Think Like a Pancreas: A Practical Guide to Managing Diabetes with Insulin
by Gary Scheiner, Barry Goldstein
Sweet Kids: How to Balance Diabetes Control & Good Nutrition with Family Peace
by Betty Page Brackenridge, MS, RD, CDE & Richard R. Rubin, PhD, CDE. Published by the American Diabetes Association, 2002. 250 pages. Softcover.
Type 1 Diabetes: A Guide for Children, Adolescents and Young Adults -- and Their Caregivers
by Ragnar Hanas, M.D. Published by Marlowe & Company, New York,
Finally, in addition to the forums there is a chat room here where you can talk to other parents in "real time".
Hang in there :cwds:
hugs to you rockymountain mom...
rocky mountain mom -
I know the fear to which you refer - it has kept me awake on many nights. Early on I would stay awake crying (and typing).... so that I could be right there in case my fears became realized.
One night, as I sat at the end of my son's bed, in the dark with just the light of the computer, my son sat up, looked at me with glazed eyes and said...'sugah'... it didn't even sound like him. Checking his blood revealed 40. It is why we fear this disease, I understand it. So, we try to do the best with what we have, as we would with any other fear to which we are exposed (i.e. allowing our child to walk to a friend's house, getting on a bike etc.) - we prepare ourselves and our child to remediate the risk.
In our case, the cgm was the tool that helped with all of that. I still have fear - day and night I do think about what if. When my son gets active I have to worry about the plunging blood sugar that he experiences just by doing more than blinking - but that cgm is a beacon of light on a very dark night. So, just as educating your child about bike safety and providing all the equipment to remediate the risk, you take your pro-active approach toward lessening the risk for those seemingly risky times. I would highly recommend a cgm. I still worry, I still check repeatedly throughout the night (I never sleep a full night through, I am up almost hourly and have no control over it) but I have alot of security, once I check that cgm.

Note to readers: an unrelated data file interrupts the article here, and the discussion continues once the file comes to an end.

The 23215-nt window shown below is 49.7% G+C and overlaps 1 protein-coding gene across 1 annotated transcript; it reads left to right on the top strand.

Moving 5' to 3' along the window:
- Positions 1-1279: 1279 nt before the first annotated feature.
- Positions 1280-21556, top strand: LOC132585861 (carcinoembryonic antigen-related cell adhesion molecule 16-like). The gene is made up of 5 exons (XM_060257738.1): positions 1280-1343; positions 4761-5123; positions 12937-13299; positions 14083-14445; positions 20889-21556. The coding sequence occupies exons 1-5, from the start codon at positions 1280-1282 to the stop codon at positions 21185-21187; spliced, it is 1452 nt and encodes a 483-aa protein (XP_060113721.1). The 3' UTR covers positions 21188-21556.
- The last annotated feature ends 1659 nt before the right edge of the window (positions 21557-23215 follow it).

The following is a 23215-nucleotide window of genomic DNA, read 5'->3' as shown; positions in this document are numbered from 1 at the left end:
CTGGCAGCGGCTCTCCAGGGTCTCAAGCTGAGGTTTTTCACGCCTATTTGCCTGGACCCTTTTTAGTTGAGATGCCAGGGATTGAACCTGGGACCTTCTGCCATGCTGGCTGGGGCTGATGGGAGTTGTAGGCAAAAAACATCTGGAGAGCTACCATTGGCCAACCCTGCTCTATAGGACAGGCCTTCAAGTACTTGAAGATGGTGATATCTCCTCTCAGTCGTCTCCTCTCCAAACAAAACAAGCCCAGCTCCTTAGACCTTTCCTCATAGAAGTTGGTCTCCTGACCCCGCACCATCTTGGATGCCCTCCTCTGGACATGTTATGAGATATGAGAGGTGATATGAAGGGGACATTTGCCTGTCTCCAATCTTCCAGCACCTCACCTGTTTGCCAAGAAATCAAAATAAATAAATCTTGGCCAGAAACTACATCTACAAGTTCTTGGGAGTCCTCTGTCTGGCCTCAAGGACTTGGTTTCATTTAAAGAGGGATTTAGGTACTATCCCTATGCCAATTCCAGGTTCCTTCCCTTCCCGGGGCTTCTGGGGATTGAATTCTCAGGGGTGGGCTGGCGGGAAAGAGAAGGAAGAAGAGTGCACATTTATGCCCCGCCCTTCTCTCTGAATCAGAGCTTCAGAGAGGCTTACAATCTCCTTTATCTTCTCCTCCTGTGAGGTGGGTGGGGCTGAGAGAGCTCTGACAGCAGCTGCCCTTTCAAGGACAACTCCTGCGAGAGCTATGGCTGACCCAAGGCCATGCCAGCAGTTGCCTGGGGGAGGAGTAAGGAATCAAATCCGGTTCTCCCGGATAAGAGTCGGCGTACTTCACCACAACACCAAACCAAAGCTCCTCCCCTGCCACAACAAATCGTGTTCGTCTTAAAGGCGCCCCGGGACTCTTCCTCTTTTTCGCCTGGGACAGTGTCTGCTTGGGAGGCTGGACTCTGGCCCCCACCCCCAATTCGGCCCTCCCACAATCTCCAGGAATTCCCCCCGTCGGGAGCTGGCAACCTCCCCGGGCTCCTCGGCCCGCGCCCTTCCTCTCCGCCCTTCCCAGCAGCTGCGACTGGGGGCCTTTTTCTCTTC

I would never, ever want to be without it. I bought an extra one just so that we will never be without it. Although I may sound like an infomercial for a cgm, i can honestly tell you that that is the one thing that has made this path much more navigable for us. I hope something will bring you peace, whether it is a cgm or the confidence that builds as time goes on.
This sounds like something I need to learn more about.
Since you clearly identify as a Christian, I will speak to you as a fellow believer. God doesn't want us to ignore what is set before us, neither does he want us to take it all on our shoulders. You're right, your son's survival is NOT in your hands, but as a mother, you are charged with the very ultimate God given job of safekeeping here on earth. I believe that strongly, that a mother's job does mean to protect and cherish the gift of children. But that doesn't mean you have CONTROL of it. Your husband had a scary low, you woke up. That was what was meant. It wasn't an accident that you woke up. If you had not, something else would have happened to prevent the unthinkable, whether it was natural glucagon or an earthquake! I believe that firmly, that while we are in charge of our daily walk, we are not in charge of our ultimate walk. We need to be mindful of how we live our life, yes.